Dr Richard Leach Maddox, portrait by W.E. Debenham, c 1880. (Gernsheim 1988:253) (London photographer William Debenham was the older brother of Southampton photographer Edwin Debenham).
Richard Leach Maddox was not a commercial portrait photographer, but is included as a Southampton Victorian Photographer for his important contribution to the development of photographic processes while living in the Southampton area. He was a physician who recognised photography's potential in the study of micro organisms, and its possible uses in other scientific research. As well as practising medicine, Maddox published a huge number of scientific papers on a range of subjects. While experimenting with photomicrography Maddox found the collodion wet plate process unsatisfactory and bad for his health, and worked to discover a method using gelatin and bromide. His initial work was developed by others and resulted in the dry plate process , which produced more detailed images, required a shorter exposure time, and allowed the photographer more time to develop the plates after exposure.
In the 1830s Maddox studied medicine at University College Hospital, London. Despite living to an advanced age, he suffered from health problems all his life, and in 1839 he embarked on a world tour for the benefit of his health. On his return he qualified in London and then went back to Constantinople to practice medicine, where he married Amelia Ford in 1849. According to an obituary written by his daughter Isabella, Maddox became interested in photography in around 1853.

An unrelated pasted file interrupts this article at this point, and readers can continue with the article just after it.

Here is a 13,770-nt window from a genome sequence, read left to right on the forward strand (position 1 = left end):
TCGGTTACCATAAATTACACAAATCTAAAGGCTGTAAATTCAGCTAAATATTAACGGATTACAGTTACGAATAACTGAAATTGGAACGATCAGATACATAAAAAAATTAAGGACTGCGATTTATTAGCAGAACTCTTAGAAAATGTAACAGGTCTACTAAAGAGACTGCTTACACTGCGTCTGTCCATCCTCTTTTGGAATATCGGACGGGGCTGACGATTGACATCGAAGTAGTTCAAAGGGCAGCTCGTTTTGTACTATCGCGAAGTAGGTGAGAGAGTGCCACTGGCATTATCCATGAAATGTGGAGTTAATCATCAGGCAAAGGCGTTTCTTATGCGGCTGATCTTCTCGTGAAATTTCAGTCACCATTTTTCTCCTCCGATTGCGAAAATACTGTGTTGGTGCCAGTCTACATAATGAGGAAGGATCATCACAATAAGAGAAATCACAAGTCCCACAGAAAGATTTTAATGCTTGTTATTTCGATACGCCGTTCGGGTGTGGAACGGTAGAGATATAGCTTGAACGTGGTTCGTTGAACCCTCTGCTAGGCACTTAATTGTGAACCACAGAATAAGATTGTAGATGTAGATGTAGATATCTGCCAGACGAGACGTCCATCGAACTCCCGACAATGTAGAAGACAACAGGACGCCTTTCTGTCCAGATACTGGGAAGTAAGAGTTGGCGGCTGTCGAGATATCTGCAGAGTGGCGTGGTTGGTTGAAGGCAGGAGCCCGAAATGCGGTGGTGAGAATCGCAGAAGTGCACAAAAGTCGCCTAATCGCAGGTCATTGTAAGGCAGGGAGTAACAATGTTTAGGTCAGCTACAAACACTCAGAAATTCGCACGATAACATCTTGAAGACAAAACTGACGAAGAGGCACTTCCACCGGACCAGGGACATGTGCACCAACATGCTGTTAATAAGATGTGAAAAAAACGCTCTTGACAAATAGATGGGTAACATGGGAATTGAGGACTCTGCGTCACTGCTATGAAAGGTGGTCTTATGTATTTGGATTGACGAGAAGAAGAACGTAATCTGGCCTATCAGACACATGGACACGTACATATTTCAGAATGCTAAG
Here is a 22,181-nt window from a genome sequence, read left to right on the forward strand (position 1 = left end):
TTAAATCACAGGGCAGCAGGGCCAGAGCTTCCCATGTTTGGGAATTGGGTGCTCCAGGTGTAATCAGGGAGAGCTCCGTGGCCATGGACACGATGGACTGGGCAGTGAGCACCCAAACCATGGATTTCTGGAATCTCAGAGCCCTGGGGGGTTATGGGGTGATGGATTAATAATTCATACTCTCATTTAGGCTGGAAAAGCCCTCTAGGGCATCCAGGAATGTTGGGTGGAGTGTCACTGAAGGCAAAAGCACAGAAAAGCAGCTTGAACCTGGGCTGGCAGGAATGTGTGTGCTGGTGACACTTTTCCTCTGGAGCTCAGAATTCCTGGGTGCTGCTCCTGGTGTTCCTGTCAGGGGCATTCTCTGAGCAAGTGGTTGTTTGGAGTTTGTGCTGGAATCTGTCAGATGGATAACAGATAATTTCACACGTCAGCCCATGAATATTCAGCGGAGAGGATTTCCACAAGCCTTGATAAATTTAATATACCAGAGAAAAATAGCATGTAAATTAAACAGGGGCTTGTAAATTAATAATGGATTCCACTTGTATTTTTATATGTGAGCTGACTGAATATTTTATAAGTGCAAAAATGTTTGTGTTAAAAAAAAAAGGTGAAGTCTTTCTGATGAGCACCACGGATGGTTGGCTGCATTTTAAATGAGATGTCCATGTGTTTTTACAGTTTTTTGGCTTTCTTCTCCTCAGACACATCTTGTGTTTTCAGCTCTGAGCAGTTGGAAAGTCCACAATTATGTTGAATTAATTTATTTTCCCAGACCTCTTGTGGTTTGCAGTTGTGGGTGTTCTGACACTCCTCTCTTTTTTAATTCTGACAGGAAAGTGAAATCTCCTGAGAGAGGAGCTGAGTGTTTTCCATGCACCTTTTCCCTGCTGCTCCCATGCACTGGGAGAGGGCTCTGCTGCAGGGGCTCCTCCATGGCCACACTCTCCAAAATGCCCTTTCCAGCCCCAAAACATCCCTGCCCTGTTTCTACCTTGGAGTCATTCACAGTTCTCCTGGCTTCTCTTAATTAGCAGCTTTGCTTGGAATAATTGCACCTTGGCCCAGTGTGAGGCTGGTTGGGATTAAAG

The 1861 census recorded Maddox, his wife Amelia, and children Isabella and Richard, living in Onslow Terrace, Woolston. A concentration of medical professionals lived in Woolston due to its proximity to the new The Royal Victoria Hospital in Netley. Unconfirmed evidence suggests that around this time Arthur Walter/Walton Adams (of Adams and Stilliard) learned the art of photography from Maddox.
Adams gave his occupation as apprentice for the 1861 census, although no detail was given about the trade he was apprenticed to. Adams was lodging in Millbrook, so it seems possible that he worked with Dr Maddox before he worked with Samuel Wiseman. Samuel Wiseman's career combined photography with carving and gilding and a Fine Art Dealership. When Adams and Stilliard established their photography partnership in about 1864, they initially traded as 'The South of England Photographic Institution, Late Wiseman', thereby associating their partnership with a respected Artist in Photography, and expressing scientific connections by use of the phrase 'Photographic Institution'. (Many years later Adams named his Reading premises 'The Science and Art Studio'). It seems highly unlikely that Maddox did not know Wiseman, and also other photographers working in Southampton in the 1860s, and that he consulted with them while working on gelatin plates.